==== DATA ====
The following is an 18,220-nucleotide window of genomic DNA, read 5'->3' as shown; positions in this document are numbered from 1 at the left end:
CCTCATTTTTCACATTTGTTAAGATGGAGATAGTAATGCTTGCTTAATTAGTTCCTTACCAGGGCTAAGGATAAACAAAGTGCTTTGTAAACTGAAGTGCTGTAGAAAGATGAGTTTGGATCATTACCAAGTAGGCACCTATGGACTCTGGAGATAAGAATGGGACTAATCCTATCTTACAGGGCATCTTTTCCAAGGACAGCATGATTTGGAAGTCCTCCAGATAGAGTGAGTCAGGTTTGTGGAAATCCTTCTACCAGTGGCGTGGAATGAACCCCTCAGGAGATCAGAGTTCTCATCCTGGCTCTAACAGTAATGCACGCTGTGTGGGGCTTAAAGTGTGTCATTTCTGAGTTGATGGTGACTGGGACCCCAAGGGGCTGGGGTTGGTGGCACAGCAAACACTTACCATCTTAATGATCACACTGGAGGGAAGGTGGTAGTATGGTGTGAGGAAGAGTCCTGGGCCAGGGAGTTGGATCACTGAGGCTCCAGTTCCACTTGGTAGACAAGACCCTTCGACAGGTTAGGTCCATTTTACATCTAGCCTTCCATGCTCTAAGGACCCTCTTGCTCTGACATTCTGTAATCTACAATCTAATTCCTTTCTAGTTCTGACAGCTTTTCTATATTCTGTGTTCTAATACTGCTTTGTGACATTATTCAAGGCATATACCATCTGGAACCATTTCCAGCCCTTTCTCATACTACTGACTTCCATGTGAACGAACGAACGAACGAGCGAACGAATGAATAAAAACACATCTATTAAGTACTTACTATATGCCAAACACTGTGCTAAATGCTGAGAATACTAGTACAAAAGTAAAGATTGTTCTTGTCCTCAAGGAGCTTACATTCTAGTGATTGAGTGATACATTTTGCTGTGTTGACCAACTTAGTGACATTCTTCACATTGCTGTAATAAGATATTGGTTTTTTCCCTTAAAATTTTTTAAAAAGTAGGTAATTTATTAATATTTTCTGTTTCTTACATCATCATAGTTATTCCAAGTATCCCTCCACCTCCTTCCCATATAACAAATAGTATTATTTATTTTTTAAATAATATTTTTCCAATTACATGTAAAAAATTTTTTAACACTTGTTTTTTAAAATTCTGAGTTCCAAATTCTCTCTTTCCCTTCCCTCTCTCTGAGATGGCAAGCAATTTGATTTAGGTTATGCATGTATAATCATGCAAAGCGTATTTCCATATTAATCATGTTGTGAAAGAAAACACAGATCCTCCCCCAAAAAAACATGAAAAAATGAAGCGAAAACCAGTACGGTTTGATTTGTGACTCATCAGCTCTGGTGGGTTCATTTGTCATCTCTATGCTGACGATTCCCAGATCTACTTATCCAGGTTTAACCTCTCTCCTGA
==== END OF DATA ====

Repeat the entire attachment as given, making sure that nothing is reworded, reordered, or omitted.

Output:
The following is an 18,220-nucleotide window of genomic DNA, read 5'->3' as shown; positions in this document are numbered from 1 at the left end:
CCTCATTTTTCACATTTGTTAAGATGGAGATAGTAATGCTTGCTTAATTAGTTCCTTACCAGGGCTAAGGATAAACAAAGTGCTTTGTAAACTGAAGTGCTGTAGAAAGATGAGTTTGGATCATTACCAAGTAGGCACCTATGGACTCTGGAGATAAGAATGGGACTAATCCTATCTTACAGGGCATCTTTTCCAAGGACAGCATGATTTGGAAGTCCTCCAGATAGAGTGAGTCAGGTTTGTGGAAATCCTTCTACCAGTGGCGTGGAATGAACCCCTCAGGAGATCAGAGTTCTCATCCTGGCTCTAACAGTAATGCACGCTGTGTGGGGCTTAAAGTGTGTCATTTCTGAGTTGATGGTGACTGGGACCCCAAGGGGCTGGGGTTGGTGGCACAGCAAACACTTACCATCTTAATGATCACACTGGAGGGAAGGTGGTAGTATGGTGTGAGGAAGAGTCCTGGGCCAGGGAGTTGGATCACTGAGGCTCCAGTTCCACTTGGTAGACAAGACCCTTCGACAGGTTAGGTCCATTTTACATCTAGCCTTCCATGCTCTAAGGACCCTCTTGCTCTGACATTCTGTAATCTACAATCTAATTCCTTTCTAGTTCTGACAGCTTTTCTATATTCTGTGTTCTAATACTGCTTTGTGACATTATTCAAGGCATATACCATCTGGAACCATTTCCAGCCCTTTCTCATACTACTGACTTCCATGTGAACGAACGAACGAACGAGCGAACGAATGAATAAAAACACATCTATTAAGTACTTACTATATGCCAAACACTGTGCTAAATGCTGAGAATACTAGTACAAAAGTAAAGATTGTTCTTGTCCTCAAGGAGCTTACATTCTAGTGATTGAGTGATACATTTTGCTGTGTTGACCAACTTAGTGACATTCTTCACATTGCTGTAATAAGATATTGGTTTTTTCCCTTAAAATTTTTTAAAAAGTAGGTAATTTATTAATATTTTCTGTTTCTTACATCATCATAGTTATTCCAAGTATCCCTCCACCTCCTTCCCATATAACAAATAGTATTATTTATTTTTTAAATAATATTTTTCCAATTACATGTAAAAAATTTTTTAACACTTGTTTTTTAAAATTCTGAGTTCCAAATTCTCTCTTTCCCTTCCCTCTCTCTGAGATGGCAAGCAATTTGATTTAGGTTATGCATGTATAATCATGCAAAGCGTATTTCCATATTAATCATGTTGTGAAAGAAAACACAGATCCTCCCCCAAAAAAACATGAAAAAATGAAGCGAAAACCAGTACGGTTTGATTTGTGACTCATCAGCTCTGGTGGGTTCATTTGTCATCTCTATGCTGACGATTCCCAGATCTACTTATCCAGGTTTAACCTCTCTCCTGA